The EPA is proposing to retain the current national air quality standards for carbon monoxide (CO), while taking additional steps to monitor and gather data.
Scientific data shows that current standards protect people from health problems associated with breathing CO in the outdoor air.
CO can cause harmful health problems and even death by reducing oxygen deliver to the body's organs, such as the heart, brain, and tissues.
Current health standards are 9 parts per million (ppm) measured over 8 hours, and 35 ppm measured over 1 hour. Proposed changes would bring a more focused approach to monitoring CO, with monitors placed near highly trafficked roads in urban areas with populations of 1 million or more. Data from these sites would be utilized in future reviews of air quality standards.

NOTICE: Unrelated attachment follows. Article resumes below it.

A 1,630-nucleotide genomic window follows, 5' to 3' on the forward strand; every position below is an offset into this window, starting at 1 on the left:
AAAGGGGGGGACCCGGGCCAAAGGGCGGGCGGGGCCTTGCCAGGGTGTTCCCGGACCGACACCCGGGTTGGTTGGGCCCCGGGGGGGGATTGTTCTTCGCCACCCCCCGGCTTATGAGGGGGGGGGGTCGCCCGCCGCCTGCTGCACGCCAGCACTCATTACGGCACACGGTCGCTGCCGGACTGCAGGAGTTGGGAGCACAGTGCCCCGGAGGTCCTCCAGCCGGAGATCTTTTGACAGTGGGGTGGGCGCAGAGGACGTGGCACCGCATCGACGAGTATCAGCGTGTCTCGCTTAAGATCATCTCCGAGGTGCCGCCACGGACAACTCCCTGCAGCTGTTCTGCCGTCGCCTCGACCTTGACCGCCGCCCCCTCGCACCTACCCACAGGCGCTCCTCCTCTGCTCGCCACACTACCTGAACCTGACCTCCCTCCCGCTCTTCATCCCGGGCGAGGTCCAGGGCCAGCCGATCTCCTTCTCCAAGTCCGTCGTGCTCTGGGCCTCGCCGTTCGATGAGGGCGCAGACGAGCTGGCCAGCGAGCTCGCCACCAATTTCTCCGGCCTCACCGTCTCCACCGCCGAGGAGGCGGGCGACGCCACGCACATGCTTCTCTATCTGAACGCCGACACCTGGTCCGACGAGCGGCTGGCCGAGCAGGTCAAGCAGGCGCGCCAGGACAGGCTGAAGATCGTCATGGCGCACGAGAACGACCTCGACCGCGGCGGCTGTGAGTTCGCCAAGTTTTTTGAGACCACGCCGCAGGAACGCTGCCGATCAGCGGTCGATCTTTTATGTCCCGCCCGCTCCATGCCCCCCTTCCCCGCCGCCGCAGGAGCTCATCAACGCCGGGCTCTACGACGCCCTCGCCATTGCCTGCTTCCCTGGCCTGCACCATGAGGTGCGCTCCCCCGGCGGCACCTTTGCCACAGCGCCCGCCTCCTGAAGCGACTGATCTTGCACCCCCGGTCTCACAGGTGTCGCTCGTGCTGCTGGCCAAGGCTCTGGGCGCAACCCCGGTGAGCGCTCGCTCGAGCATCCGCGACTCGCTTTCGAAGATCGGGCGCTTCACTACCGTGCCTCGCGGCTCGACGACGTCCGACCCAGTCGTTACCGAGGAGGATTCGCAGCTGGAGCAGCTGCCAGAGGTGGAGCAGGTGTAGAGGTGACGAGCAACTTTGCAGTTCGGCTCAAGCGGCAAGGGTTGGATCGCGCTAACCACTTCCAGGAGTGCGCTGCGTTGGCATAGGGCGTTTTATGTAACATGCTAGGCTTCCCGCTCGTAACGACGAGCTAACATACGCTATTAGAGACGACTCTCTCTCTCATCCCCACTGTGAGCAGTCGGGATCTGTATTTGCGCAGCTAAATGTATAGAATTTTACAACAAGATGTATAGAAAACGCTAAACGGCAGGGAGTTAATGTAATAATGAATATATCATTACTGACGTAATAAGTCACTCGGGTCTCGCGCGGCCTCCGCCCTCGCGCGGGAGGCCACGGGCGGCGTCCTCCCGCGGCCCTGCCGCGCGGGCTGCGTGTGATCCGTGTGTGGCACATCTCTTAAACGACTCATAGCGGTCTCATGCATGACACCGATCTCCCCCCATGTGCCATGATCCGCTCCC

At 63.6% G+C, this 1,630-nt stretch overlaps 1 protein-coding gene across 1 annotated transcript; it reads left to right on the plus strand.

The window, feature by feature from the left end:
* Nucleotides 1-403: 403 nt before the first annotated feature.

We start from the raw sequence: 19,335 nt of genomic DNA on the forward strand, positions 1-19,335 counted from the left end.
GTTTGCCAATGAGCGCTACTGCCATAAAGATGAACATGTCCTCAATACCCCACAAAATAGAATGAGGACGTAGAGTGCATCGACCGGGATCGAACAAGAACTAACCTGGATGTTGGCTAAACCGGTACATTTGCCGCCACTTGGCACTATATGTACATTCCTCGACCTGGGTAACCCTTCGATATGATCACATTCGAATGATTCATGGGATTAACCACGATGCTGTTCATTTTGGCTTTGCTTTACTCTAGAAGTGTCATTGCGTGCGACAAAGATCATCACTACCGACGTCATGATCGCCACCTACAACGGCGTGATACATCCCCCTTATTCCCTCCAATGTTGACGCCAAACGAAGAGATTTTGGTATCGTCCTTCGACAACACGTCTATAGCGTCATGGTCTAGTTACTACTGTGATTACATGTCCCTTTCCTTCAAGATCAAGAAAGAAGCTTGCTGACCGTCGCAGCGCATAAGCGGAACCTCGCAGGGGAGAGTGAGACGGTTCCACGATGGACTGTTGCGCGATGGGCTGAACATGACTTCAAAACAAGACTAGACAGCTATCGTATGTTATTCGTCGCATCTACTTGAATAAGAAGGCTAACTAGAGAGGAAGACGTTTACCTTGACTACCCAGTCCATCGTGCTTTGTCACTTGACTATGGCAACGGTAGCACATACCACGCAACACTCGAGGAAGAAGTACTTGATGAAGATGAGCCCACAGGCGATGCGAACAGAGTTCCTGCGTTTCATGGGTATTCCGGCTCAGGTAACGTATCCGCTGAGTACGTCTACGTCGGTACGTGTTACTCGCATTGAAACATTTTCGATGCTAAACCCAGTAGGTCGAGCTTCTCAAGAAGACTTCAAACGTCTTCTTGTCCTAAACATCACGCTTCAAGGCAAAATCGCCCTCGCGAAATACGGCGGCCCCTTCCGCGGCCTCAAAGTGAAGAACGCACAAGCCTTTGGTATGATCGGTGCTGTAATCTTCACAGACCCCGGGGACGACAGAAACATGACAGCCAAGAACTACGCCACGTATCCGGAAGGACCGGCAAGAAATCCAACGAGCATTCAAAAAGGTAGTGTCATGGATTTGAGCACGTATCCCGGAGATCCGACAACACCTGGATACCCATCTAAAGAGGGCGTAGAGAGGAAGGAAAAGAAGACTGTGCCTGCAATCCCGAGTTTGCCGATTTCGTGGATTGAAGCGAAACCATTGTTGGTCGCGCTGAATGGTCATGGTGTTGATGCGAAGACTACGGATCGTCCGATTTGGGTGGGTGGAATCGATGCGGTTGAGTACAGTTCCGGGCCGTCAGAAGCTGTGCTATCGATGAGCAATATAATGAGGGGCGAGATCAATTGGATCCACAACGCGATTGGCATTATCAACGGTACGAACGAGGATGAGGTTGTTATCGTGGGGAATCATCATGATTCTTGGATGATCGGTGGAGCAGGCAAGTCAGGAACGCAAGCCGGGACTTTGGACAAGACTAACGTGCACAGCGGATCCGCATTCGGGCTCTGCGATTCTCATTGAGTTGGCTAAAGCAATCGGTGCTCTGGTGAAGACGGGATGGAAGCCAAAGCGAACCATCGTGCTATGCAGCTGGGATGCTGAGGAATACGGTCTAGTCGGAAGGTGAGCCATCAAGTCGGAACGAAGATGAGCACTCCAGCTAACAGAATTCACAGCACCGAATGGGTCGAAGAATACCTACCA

New monitoring equipment is not expected to be needed, existing CO monitors will be relocated to near-road stations already required by standards issued in January 2010. Approximately 77 CO monitors in 53 urban areas are called for in the proposed changes.
CO monitors called for by the national air quality standards are scheduled to be operational by January 1, 2013.
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